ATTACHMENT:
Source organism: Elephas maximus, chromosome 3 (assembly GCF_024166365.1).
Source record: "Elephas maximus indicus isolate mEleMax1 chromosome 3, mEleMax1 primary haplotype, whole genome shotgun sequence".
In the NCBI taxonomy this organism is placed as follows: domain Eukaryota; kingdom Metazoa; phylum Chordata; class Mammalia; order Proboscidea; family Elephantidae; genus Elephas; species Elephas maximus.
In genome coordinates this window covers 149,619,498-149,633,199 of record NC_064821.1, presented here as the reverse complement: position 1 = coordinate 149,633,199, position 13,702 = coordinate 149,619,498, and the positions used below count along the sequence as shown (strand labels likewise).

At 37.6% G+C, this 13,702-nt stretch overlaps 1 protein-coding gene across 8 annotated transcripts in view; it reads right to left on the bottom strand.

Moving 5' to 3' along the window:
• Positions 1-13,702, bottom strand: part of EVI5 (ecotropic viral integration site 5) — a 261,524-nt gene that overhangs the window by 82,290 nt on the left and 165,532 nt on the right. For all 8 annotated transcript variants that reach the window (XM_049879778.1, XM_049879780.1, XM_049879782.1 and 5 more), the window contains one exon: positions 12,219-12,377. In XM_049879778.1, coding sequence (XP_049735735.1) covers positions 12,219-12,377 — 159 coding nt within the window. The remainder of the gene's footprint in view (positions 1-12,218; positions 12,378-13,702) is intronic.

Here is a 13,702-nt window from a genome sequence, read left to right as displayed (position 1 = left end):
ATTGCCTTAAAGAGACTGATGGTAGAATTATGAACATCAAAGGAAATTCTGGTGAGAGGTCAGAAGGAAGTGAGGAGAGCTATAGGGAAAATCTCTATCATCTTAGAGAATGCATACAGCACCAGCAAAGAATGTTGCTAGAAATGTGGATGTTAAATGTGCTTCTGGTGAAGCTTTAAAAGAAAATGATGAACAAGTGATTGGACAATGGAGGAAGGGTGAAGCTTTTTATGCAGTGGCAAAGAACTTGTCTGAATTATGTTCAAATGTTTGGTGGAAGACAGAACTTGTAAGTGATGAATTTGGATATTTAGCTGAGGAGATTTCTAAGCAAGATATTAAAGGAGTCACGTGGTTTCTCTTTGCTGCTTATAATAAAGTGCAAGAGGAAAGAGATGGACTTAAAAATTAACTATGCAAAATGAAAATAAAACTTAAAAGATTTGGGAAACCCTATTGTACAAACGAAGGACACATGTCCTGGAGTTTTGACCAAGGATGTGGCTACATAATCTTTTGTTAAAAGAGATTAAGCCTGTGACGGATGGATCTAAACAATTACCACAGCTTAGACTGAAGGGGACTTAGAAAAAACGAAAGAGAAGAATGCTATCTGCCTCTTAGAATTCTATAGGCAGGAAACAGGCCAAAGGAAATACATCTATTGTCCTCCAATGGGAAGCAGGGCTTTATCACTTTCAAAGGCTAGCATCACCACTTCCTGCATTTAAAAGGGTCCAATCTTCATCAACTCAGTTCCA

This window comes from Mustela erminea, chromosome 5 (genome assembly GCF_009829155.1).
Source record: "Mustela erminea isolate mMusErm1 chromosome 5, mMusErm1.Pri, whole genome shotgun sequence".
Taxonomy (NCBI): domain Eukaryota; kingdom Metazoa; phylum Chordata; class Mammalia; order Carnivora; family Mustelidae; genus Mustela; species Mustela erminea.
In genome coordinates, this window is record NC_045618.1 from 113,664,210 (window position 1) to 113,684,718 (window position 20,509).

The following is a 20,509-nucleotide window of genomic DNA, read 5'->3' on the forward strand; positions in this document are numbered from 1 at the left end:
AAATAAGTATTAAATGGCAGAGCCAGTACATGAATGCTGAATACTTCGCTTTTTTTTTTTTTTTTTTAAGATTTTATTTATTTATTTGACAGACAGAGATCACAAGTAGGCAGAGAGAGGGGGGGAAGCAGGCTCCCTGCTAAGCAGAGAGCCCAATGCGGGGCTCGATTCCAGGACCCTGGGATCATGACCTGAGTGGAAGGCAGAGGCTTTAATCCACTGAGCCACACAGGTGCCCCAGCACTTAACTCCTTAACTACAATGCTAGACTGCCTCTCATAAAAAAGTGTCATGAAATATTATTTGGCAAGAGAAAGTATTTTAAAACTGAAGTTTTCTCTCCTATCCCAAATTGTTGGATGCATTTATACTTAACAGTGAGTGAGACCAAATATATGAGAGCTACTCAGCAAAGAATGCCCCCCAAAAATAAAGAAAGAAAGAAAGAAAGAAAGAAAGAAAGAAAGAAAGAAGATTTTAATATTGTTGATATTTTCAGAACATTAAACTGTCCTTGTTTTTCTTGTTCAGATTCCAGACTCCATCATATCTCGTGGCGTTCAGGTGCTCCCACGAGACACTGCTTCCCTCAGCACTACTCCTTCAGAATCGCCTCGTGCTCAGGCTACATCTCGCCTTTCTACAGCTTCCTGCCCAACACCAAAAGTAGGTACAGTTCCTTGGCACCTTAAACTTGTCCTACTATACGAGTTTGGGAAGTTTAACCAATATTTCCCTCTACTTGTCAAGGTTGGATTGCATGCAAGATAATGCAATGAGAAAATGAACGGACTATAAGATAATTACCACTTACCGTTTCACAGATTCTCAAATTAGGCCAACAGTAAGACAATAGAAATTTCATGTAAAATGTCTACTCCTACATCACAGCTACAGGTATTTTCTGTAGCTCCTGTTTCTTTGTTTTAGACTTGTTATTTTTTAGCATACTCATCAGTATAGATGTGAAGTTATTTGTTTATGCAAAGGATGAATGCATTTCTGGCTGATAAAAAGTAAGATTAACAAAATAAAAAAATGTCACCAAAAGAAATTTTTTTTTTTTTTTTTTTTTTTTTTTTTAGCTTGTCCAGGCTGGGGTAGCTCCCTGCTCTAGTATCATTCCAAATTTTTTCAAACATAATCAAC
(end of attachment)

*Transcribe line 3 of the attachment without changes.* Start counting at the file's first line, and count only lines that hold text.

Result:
In the NCBI taxonomy this organism is placed as follows: domain Eukaryota; kingdom Metazoa; phylum Chordata; class Mammalia; order Proboscidea; family Elephantidae; genus Elephas; species Elephas maximus.